The following piece was originally published by Express Tribune on 12th April 2015 but was removed from their website reportedly on the orders of a government official. We are re-posting the piece here for informational purposes only.
So finally the mouse has roared.
Parliament “desires that Pakistan should maintain neutrality in the Yemen conflict so as to be able to play a proactive role to end the crises,” declares the resolution passed by the joint session of parliament. Whoa!
And then comes the naked, blatant, shameless threat from the rich Arab sheikhs. Speaking to Khaleej Times, UAE Minister of State for Foreign Affairs Dr Anwar Mohammad Gargash warned Pakistan of having to pay a “heavy price” for taking on what he called an “ambiguous stand”. He said Pakistan should take a clear position “in favour of its strategic relations with the six-nation Arab Gulf Cooperation Council”
Then this Arab sheikh vomited a gem: “The vague and contradictory stands of Pakistan and Turkey are an absolute proof that Arab security — from Libya to Yemen — is the responsibility of none but Arab countries.” Really?
Last month I predicted that Army is playing Nawaz for a fool on the Yemen crisis. At the time, I wrote that “If Pakistan joins a Saudi attack on Yemen and it goes well, Gen Raheel will be celebrated as a hero of Pakistan and the Ummah. If Pakistan decides not to participate, it will be Gen Raheel seen as injecting sense into a belligerent Nawaz.” As we know, Parliament backed neutrality in the conflict, a sensible position supported by most Pakistanis, though sparking vocal anger from Arab allies. Parliament has been praised for its sensibility and courage in taking a tough decision that is in Pakistan’s best interest, but there are signs that certain forces are acting behind the scenes to change this.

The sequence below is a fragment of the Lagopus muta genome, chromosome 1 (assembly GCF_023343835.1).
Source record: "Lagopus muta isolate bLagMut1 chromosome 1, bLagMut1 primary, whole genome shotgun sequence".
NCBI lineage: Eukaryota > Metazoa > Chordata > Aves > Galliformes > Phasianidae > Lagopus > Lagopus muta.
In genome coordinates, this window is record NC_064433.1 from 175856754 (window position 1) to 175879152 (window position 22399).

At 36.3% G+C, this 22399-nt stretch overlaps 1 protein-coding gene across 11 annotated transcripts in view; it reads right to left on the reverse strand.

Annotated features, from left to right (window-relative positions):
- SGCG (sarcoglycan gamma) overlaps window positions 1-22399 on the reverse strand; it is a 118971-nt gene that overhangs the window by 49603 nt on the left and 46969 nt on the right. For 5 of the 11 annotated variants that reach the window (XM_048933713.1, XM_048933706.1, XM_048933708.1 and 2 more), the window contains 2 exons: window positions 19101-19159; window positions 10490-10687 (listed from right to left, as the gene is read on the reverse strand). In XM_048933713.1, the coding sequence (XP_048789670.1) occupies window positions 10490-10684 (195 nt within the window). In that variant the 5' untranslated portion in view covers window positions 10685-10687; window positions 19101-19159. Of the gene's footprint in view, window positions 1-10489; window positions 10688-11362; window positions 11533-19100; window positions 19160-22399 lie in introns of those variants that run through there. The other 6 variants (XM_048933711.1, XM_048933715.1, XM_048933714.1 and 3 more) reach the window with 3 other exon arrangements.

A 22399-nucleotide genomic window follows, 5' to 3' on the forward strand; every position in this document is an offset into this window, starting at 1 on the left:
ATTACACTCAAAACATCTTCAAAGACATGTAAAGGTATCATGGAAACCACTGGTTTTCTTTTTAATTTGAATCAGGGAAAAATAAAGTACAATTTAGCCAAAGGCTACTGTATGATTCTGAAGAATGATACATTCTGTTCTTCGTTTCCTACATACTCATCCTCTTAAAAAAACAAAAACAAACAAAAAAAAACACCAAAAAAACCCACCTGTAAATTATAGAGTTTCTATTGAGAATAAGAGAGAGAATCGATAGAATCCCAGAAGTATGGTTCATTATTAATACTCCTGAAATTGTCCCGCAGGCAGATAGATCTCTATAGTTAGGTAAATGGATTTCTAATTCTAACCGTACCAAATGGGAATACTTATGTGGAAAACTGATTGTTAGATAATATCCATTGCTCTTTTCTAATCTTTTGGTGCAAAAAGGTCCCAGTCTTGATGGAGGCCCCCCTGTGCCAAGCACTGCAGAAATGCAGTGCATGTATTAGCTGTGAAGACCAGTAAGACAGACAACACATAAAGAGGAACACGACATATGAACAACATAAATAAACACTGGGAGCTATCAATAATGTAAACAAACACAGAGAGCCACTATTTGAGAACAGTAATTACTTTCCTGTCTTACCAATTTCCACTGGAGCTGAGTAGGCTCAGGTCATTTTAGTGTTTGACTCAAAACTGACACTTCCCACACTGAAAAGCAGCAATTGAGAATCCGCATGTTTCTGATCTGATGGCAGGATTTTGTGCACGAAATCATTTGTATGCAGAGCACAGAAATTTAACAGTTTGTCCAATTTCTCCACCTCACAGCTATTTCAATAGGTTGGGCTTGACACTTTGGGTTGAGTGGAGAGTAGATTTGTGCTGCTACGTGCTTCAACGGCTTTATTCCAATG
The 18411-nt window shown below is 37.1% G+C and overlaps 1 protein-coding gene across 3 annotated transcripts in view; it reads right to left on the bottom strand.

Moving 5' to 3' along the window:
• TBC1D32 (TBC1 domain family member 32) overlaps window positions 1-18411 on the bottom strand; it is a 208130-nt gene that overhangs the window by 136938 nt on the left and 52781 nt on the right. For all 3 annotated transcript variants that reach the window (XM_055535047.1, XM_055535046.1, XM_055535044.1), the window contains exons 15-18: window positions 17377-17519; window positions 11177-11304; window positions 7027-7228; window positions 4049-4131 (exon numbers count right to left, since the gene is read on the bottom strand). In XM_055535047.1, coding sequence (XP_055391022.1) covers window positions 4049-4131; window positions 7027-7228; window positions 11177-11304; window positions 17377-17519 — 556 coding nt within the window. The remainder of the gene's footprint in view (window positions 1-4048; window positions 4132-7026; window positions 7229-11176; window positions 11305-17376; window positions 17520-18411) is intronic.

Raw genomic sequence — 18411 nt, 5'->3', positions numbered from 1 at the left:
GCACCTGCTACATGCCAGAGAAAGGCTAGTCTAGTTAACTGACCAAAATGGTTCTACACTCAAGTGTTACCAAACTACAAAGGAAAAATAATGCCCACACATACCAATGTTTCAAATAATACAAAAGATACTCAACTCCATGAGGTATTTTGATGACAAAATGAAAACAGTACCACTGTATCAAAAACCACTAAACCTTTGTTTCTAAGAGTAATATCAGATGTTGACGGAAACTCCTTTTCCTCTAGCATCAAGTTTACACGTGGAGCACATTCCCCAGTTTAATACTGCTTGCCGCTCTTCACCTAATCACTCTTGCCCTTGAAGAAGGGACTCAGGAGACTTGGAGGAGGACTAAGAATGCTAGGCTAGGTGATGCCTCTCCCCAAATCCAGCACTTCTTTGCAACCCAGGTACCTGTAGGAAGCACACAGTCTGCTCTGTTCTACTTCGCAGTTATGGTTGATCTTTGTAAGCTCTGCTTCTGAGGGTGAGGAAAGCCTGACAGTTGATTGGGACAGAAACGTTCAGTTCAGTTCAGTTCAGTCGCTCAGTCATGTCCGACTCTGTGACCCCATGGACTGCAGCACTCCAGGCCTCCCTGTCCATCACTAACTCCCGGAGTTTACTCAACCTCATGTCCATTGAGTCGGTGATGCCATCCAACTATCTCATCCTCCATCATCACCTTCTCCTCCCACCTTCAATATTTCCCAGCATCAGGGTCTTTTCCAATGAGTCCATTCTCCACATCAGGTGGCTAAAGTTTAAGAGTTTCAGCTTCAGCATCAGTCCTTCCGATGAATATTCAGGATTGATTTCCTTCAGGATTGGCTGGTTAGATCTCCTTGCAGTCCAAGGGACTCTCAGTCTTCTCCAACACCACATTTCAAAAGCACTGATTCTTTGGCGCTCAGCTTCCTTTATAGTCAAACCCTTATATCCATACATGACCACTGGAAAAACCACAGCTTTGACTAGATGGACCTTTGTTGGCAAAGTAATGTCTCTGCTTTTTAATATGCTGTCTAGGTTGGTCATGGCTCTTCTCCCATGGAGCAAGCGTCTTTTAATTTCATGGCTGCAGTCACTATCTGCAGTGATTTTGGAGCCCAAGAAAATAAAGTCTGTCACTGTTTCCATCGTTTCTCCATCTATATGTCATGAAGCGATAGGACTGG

Nawaz Sharif’s close relationship with Saudi Arabia is no secret. Perhaps it is sheer fate, then, that he happens to be Prime Minister when they come knocking and asking for military cooperation in their plans for Yemen. The reaction against this request has been mixed, with certain segments of society chomping at the bit to join an Arab operation against a supposedly Iranian-backed foe. More rational minds, even those very close to the military, have strongly warned against such a misadventure. One thing that seems to be missing from these warnings, however, is actually holding accountable those in charge of making such bad decisions.